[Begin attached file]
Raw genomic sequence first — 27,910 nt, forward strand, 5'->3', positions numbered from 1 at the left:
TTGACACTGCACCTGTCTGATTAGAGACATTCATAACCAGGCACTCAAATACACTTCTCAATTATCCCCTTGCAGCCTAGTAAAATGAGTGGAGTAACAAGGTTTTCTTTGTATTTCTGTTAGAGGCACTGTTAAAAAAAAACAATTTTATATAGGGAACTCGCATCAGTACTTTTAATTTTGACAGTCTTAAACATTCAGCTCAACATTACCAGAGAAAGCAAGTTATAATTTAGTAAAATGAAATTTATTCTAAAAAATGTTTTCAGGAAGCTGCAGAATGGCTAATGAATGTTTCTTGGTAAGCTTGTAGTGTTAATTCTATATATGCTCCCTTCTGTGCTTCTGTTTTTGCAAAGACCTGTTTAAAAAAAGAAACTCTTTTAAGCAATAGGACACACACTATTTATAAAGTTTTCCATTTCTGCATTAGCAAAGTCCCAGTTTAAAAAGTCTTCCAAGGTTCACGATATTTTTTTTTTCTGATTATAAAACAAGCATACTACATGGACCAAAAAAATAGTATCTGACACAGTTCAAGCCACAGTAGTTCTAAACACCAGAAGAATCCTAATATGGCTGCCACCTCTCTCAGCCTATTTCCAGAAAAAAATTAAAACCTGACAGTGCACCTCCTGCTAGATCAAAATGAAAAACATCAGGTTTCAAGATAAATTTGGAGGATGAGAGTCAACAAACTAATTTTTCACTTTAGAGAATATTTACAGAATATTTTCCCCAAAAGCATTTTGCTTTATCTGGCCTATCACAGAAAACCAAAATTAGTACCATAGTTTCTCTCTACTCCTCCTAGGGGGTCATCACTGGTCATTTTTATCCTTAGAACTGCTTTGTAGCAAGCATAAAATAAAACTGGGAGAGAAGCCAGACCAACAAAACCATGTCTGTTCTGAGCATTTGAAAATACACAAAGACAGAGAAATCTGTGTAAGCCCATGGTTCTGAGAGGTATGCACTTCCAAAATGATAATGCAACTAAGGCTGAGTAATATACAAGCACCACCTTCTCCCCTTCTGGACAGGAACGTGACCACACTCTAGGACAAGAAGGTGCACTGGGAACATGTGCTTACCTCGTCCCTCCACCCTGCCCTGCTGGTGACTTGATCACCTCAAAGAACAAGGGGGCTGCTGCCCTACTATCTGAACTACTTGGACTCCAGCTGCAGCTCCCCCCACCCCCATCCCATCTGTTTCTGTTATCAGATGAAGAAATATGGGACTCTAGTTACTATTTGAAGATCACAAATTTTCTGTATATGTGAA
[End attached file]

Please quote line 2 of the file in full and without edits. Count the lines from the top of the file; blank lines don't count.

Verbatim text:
TTGACACTGCACCTGTCTGATTAGAGACATTCATAACCAGGCACTCAAATACACTTCTCAATTATCCCCTTGCAGCCTAGTAAAATGAGTGGAGTAACAAGGTTTTCTTTGTATTTCTGTTAGAGGCACTGTTAAAAAAAAACAATTTTATATAGGGAACTCGCATCAGTACTTTTAATTTTGACAGTCTTAAACATTCAGCTCAACATTACCAGAGAAAGCAAGTTATAATTTAGTAAAATGAAATTTATTCTAAAAAATGTTTTCAGGAAGCTGCAGAATGGCTAATGAATGTTTCTTGGTAAGCTTGTAGTGTTAATTCTATATATGCTCCCTTCTGTGCTTCTGTTTTTGCAAAGACCTGTTTAAAAAAAGAAACTCTTTTAAGCAATAGGACACACACTATTTATAAAGTTTTCCATTTCTGCATTAGCAAAGTCCCAGTTTAAAAAGTCTTCCAAGGTTCACGATATTTTTTTTTTCTGATTATAAAACAAGCATACTACATGGACCAAAAAAATAGTATCTGACACAGTTCAAGCCACAGTAGTTCTAAACACCAGAAGAATCCTAATATGGCTGCCACCTCTCTCAGCCTATTTCCAGAAAAAAATTAAAACCTGACAGTGCACCTCCTGCTAGATCAAAATGAAAAACATCAGGTTTCAAGATAAATTTGGAGGATGAGAGTCAACAAACTAATTTTTCACTTTAGAGAATATTTACAGAATATTTTCCCCAAAAGCATTTTGCTTTATCTGGCCTATCACAGAAAACCAAAATTAGTACCATAGTTTCTCTCTACTCCTCCTAGGGGGTCATCACTGGTCATTTTTATCCTTAGAACTGCTTTGTAGCAAGCATAAAATAAAACTGGGAGAGAAGCCAGACCAACAAAACCATGTCTGTTCTGAGCATTTGAAAATACACAAAGACAGAGAAATCTGTGTAAGCCCATGGTTCTGAGAGGTATGCACTTCCAAAATGATAATGCAACTAAGGCTGAGTAATATACAAGCACCACCTTCTCCCCTTCTGGACAGGAACGTGACCACACTCTAGGACAAGAAGGTGCACTGGGAACATGTGCTTACCTCGTCCCTCCACCCTGCCCTGCTGGTGACTTGATCACCTCAAAGAACAAGGGGGCTGCTGCCCTACTATCTGAACTACTTGGACTCCAGCTGCAGCTCCCCCCACCCCCATCCCATCTGTTTCTGTTATCAGATGAAGAAATATGGGACTCTAGTTACTATTTGAAGATCACAAATTTTCTGTATATGTGAA